How studying entrepreneurship has supported my startup

First of all, I have learnt various skills on this course (eg. leadership and communication). The best part here though is the realistic approach that the teachers take. I hadn’t realised what resources I had in my hand, so my teacher taught me the Bird In Hand principle, and showed me how to utilise what I had around me. Then it was about turning opportunity into action. The great thing about Westminster is that when lecturers teach you the theories, they link it back to reality and they make sure you can understand how to relate it to your business. We had a huge class of about 20-25 students from different backgrounds, but our teachers made it specific and relevant for each and every student. The teachers made it possible for each and everyone of us to make our dreams and businesses a reality. The teachers have also facilitated peer-to-peer learning, which has been very important. We’re all from different backgrounds and different countries, and yet the teachers brought all of us together. There was a very nice activity we did in second year where we had to come up with an event without any money. We had to look for the investors, and a charity to support. This was great team work and it really helped us to get to know each other better.

I think that my best highlight would be that I’ve developed myself a lot. If you asked my teacher, they’ll tell you I wasn’t good enough in second year – I’m not sure they even knew if I was in the classroom or not! But now I’ve created my image and gained confidence and that’s because of the very good constructive criticism I got every day throughout my course. This is what makes you better in life.

Raghav-Vasal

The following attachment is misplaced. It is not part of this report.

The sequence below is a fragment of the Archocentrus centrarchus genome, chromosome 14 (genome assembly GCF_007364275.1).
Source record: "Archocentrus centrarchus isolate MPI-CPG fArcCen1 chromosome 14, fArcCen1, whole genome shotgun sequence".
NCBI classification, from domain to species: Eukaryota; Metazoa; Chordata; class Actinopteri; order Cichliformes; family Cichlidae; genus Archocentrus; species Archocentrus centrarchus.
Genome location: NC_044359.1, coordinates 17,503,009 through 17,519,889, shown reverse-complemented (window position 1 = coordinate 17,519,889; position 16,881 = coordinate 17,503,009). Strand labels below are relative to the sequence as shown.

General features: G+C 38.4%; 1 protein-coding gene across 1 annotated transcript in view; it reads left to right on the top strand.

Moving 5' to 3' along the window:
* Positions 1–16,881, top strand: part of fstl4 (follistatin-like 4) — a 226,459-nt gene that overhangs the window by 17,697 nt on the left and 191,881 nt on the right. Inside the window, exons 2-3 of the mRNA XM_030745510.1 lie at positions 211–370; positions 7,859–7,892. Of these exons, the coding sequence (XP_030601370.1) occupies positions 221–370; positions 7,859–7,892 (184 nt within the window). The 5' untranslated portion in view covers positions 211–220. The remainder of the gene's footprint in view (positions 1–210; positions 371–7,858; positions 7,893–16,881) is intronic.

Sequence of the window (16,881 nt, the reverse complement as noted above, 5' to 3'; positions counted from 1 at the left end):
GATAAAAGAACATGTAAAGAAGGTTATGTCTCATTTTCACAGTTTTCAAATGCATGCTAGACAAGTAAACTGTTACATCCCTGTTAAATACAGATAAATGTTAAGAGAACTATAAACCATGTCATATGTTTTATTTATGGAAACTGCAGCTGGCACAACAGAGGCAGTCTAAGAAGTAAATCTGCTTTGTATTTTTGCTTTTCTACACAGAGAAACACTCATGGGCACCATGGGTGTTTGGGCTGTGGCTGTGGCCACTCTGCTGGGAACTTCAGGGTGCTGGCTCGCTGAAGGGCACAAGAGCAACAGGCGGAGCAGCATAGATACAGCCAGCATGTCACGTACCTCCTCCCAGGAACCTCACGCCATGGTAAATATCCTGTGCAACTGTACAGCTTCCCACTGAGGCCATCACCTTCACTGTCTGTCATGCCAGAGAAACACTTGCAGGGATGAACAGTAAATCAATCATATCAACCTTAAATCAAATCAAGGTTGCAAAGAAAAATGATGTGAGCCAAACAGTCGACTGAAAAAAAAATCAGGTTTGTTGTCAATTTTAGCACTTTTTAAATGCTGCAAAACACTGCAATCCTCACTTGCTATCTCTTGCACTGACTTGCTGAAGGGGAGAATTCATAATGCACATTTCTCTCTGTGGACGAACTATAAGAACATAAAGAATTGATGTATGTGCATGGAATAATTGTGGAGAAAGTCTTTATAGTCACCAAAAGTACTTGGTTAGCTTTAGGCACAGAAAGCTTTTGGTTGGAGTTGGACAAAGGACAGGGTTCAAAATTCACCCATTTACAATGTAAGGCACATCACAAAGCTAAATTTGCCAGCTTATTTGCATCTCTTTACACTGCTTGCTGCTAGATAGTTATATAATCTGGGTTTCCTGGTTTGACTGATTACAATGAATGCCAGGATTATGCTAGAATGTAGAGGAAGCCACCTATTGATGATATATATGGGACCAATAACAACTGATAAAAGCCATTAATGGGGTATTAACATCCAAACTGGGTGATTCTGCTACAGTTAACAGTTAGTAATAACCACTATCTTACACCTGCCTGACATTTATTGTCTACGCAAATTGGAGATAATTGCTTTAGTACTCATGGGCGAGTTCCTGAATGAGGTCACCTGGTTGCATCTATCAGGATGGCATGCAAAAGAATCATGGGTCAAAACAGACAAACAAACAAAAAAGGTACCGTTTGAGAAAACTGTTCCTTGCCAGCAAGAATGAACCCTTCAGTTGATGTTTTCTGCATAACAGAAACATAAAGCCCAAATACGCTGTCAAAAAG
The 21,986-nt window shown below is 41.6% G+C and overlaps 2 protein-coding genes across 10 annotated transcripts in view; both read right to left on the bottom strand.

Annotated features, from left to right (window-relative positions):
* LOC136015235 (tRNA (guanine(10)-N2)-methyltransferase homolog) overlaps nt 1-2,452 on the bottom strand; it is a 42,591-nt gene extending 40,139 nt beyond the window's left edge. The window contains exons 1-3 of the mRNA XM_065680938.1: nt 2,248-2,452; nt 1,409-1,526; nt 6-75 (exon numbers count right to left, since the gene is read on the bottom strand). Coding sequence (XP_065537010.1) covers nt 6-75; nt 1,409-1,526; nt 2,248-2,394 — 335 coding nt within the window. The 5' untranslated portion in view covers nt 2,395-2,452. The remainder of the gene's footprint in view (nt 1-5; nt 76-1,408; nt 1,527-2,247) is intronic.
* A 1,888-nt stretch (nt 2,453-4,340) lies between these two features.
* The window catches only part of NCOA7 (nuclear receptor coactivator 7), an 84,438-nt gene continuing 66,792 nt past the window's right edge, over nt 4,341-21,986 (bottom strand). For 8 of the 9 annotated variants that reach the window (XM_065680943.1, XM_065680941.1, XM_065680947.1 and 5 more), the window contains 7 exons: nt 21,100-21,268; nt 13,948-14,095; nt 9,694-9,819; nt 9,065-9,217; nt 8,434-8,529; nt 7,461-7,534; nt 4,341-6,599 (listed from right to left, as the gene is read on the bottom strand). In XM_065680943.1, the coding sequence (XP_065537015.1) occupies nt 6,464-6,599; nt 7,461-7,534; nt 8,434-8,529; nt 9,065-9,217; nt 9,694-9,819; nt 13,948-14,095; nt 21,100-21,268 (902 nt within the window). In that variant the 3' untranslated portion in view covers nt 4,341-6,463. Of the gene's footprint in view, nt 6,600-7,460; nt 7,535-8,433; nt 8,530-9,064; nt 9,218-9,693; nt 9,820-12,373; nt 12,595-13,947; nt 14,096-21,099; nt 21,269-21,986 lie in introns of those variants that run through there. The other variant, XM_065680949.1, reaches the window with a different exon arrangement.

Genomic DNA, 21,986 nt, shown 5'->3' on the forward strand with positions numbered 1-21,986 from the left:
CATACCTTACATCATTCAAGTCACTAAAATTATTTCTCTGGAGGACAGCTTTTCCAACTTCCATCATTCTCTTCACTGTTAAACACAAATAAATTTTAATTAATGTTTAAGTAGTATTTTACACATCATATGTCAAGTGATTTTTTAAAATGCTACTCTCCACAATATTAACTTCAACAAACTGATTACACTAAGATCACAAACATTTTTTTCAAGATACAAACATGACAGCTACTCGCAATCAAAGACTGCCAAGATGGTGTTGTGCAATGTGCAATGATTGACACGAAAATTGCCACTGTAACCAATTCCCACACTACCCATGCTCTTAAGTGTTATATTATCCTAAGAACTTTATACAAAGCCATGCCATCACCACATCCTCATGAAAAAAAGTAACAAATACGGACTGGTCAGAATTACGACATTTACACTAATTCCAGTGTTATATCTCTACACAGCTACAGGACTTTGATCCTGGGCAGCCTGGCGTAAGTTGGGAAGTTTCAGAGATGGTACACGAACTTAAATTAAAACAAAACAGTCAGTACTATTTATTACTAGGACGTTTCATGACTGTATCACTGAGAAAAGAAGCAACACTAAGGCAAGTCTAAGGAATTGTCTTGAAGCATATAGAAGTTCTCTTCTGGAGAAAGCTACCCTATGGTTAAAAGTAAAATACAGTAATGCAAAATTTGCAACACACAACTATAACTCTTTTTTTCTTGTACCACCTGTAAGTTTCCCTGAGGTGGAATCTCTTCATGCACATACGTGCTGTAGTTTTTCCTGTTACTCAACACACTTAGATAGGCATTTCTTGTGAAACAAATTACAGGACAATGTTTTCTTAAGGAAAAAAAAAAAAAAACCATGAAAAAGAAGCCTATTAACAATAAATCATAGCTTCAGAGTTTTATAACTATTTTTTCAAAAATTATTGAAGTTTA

Defining an entrepreneur

The word entrepreneur is a very big term, and I believe that being one is very difficult. It’s about creating ideas and innovation, but it’s also about having the ability to implement those ideas and create something real, which ultimately creates profit. If I chose three words to describe an entrepreneur, they would be innovator, dynamic, and money maker.

My proudest achievement?

I suppose that my school could be one of my proudest achievements, but it’s not the one. I’m looking forward to having many in my life. My major goal is to take the product forward, to educate students and watch them grow into successful people. That would be the moment where I could say, yes, I’m proud of myself, I’ve created a product where people can develop themselves, and lead better lives because of it.

Thinking of studying entrepreneurship?

If you are thinking of studying at Westminster Business School, I would give you two pieces of advice.

  1. Manage your finances carefully so that you can really make the most of things.
  2. Be focussed and have a goal. It’s good to socialise and go to the parties and join the societies, because this a great place to develop connections, but don’t overdo it. You should try to keep focussed on studies and plan goals to work towards.

Many thanks to student Raghav Vassal for this interview and for sharing his experiences with us on our blog. If you are interested in entrepreneurship and would like to find out more about our Entrepreneurship BA, please click here.